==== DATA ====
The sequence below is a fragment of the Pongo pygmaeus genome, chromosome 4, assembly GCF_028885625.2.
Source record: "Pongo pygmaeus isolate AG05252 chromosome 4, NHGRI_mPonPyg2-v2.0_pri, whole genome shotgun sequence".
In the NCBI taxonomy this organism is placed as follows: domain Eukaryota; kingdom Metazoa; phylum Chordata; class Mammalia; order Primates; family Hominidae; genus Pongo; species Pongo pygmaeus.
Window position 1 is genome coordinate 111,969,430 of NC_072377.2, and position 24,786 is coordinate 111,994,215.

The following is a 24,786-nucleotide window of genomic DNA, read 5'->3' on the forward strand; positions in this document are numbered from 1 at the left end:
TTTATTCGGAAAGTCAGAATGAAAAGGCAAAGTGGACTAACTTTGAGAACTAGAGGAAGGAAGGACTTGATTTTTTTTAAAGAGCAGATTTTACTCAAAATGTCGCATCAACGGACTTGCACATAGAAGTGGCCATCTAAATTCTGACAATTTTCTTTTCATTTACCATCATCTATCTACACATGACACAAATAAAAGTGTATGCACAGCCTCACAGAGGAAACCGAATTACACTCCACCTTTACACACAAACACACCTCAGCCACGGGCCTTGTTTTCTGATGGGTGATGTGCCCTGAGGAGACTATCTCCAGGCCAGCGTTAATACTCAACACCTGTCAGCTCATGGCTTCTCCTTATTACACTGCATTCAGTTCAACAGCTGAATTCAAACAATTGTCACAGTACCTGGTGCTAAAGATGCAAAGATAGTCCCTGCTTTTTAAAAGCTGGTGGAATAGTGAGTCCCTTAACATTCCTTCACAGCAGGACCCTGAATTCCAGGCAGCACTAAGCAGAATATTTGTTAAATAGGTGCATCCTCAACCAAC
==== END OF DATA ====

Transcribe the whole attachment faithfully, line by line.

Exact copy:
The sequence below is a fragment of the Pongo pygmaeus genome, chromosome 4, assembly GCF_028885625.2.
Source record: "Pongo pygmaeus isolate AG05252 chromosome 4, NHGRI_mPonPyg2-v2.0_pri, whole genome shotgun sequence".
In the NCBI taxonomy this organism is placed as follows: domain Eukaryota; kingdom Metazoa; phylum Chordata; class Mammalia; order Primates; family Hominidae; genus Pongo; species Pongo pygmaeus.
Window position 1 is genome coordinate 111,969,430 of NC_072377.2, and position 24,786 is coordinate 111,994,215.

The following is a 24,786-nucleotide window of genomic DNA, read 5'->3' on the forward strand; positions in this document are numbered from 1 at the left end:
TTTATTCGGAAAGTCAGAATGAAAAGGCAAAGTGGACTAACTTTGAGAACTAGAGGAAGGAAGGACTTGATTTTTTTTAAAGAGCAGATTTTACTCAAAATGTCGCATCAACGGACTTGCACATAGAAGTGGCCATCTAAATTCTGACAATTTTCTTTTCATTTACCATCATCTATCTACACATGACACAAATAAAAGTGTATGCACAGCCTCACAGAGGAAACCGAATTACACTCCACCTTTACACACAAACACACCTCAGCCACGGGCCTTGTTTTCTGATGGGTGATGTGCCCTGAGGAGACTATCTCCAGGCCAGCGTTAATACTCAACACCTGTCAGCTCATGGCTTCTCCTTATTACACTGCATTCAGTTCAACAGCTGAATTCAAACAATTGTCACAGTACCTGGTGCTAAAGATGCAAAGATAGTCCCTGCTTTTTAAAAGCTGGTGGAATAGTGAGTCCCTTAACATTCCTTCACAGCAGGACCCTGAATTCCAGGCAGCACTAAGCAGAATATTTGTTAAATAGGTGCATCCTCAACCAAC